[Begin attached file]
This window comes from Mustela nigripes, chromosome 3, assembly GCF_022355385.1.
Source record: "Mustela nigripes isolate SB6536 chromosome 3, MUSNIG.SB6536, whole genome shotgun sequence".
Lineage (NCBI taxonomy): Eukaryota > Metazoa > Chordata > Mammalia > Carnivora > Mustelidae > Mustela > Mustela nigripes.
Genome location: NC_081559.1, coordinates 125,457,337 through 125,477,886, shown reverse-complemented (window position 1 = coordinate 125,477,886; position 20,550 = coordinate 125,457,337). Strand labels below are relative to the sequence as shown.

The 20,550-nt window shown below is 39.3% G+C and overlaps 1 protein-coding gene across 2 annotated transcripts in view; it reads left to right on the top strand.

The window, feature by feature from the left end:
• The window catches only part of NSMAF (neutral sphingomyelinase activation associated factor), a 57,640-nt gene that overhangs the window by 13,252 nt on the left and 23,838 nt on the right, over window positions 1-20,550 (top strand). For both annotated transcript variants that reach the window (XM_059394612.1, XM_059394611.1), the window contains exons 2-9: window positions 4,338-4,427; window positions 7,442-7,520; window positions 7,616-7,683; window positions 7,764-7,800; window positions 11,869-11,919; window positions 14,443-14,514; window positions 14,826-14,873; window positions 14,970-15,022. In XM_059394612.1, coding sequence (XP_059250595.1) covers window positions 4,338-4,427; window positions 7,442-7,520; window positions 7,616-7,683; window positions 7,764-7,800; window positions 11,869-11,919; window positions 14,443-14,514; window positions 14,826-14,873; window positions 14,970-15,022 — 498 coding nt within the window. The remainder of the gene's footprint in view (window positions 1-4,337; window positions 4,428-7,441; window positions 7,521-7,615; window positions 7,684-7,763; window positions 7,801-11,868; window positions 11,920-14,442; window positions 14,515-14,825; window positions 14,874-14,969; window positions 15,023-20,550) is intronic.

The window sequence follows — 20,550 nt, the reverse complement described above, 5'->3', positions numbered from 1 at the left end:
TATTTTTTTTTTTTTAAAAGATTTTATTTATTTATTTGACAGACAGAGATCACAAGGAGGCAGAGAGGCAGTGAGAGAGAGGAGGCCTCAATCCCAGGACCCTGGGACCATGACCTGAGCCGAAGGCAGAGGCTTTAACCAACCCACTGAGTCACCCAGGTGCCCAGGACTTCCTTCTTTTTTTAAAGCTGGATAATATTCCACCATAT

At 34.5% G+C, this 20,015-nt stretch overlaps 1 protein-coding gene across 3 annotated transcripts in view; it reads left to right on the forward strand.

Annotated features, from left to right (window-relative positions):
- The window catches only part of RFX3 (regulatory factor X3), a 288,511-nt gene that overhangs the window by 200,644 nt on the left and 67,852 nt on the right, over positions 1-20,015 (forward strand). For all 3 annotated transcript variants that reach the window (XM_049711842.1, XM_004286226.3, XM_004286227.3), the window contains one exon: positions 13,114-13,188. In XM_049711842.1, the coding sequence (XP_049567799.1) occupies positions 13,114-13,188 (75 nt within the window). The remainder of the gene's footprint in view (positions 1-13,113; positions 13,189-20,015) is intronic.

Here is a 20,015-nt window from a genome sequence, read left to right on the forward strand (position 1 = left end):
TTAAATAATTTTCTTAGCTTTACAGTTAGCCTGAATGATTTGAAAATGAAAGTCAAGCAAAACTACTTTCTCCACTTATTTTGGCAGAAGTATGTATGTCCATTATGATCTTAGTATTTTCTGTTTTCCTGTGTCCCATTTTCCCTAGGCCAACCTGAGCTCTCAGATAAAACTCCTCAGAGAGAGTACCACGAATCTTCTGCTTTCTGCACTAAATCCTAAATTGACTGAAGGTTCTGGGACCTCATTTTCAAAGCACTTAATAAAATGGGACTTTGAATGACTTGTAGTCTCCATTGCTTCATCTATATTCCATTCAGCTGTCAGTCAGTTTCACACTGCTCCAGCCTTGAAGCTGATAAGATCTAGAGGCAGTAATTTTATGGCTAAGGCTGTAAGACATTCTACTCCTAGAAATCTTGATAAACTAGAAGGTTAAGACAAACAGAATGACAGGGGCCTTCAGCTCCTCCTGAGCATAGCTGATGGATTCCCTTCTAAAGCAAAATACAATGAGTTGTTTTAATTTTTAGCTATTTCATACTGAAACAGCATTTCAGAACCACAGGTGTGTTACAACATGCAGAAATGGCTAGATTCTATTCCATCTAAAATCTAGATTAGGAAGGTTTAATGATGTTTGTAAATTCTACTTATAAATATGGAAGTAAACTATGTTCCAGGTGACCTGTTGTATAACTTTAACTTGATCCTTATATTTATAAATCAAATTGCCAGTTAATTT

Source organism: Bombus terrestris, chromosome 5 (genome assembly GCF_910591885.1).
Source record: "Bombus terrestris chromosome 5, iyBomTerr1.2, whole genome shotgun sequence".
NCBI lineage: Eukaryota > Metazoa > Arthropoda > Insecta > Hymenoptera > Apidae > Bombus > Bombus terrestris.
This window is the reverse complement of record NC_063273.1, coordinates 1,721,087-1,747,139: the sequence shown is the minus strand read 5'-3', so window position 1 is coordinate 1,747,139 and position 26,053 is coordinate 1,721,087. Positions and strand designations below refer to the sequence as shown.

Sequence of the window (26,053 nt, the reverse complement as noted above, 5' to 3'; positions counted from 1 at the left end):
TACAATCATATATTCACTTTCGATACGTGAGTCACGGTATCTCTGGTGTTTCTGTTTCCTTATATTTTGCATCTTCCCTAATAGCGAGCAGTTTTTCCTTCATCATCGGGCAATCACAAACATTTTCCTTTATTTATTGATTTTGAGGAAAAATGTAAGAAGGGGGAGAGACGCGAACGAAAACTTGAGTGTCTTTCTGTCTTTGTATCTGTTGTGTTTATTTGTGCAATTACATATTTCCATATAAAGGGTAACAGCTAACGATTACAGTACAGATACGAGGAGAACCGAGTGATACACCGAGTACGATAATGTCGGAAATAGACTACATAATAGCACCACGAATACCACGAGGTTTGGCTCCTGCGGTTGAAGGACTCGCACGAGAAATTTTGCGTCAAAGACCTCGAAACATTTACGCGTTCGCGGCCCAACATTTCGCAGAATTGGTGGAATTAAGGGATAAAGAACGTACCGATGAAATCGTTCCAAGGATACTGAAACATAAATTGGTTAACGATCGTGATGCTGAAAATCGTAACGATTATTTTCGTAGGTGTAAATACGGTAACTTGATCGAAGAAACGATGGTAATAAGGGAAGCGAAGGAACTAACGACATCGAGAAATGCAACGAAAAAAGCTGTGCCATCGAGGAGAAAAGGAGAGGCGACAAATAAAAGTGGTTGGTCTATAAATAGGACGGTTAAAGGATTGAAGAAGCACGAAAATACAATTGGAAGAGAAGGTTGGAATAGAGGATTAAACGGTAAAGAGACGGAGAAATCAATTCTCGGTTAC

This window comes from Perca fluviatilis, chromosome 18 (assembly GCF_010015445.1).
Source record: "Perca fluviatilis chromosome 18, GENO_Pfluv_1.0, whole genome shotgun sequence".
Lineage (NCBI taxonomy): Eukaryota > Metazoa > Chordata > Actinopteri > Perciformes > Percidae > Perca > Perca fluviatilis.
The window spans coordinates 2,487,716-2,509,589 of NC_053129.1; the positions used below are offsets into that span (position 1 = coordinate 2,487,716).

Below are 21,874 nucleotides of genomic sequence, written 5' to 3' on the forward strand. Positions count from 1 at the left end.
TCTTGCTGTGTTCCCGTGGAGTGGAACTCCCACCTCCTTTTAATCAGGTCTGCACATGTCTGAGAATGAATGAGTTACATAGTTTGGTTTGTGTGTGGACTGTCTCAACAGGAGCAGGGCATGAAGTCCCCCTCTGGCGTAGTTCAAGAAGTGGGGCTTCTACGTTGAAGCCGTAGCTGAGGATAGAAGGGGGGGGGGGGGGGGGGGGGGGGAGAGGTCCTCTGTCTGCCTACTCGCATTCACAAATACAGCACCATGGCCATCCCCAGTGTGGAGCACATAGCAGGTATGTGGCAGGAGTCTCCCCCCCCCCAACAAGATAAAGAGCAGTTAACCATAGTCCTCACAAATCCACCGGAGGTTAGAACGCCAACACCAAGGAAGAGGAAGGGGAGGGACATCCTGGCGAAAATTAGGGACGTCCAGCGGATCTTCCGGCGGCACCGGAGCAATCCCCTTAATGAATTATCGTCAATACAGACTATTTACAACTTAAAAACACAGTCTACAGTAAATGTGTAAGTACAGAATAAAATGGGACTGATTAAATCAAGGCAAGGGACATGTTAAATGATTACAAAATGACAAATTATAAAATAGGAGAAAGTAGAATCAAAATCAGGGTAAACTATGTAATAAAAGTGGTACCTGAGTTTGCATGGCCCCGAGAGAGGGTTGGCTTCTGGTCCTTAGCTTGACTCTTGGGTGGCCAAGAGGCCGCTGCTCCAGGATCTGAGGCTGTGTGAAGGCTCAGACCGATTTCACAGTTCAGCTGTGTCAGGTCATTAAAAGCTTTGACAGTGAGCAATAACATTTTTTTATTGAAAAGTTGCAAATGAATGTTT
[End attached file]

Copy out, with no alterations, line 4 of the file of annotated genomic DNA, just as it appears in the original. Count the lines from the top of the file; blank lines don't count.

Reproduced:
Genome location: NC_081559.1, coordinates 125,457,337 through 125,477,886, shown reverse-complemented (window position 1 = coordinate 125,477,886; position 20,550 = coordinate 125,457,337). Strand labels below are relative to the sequence as shown.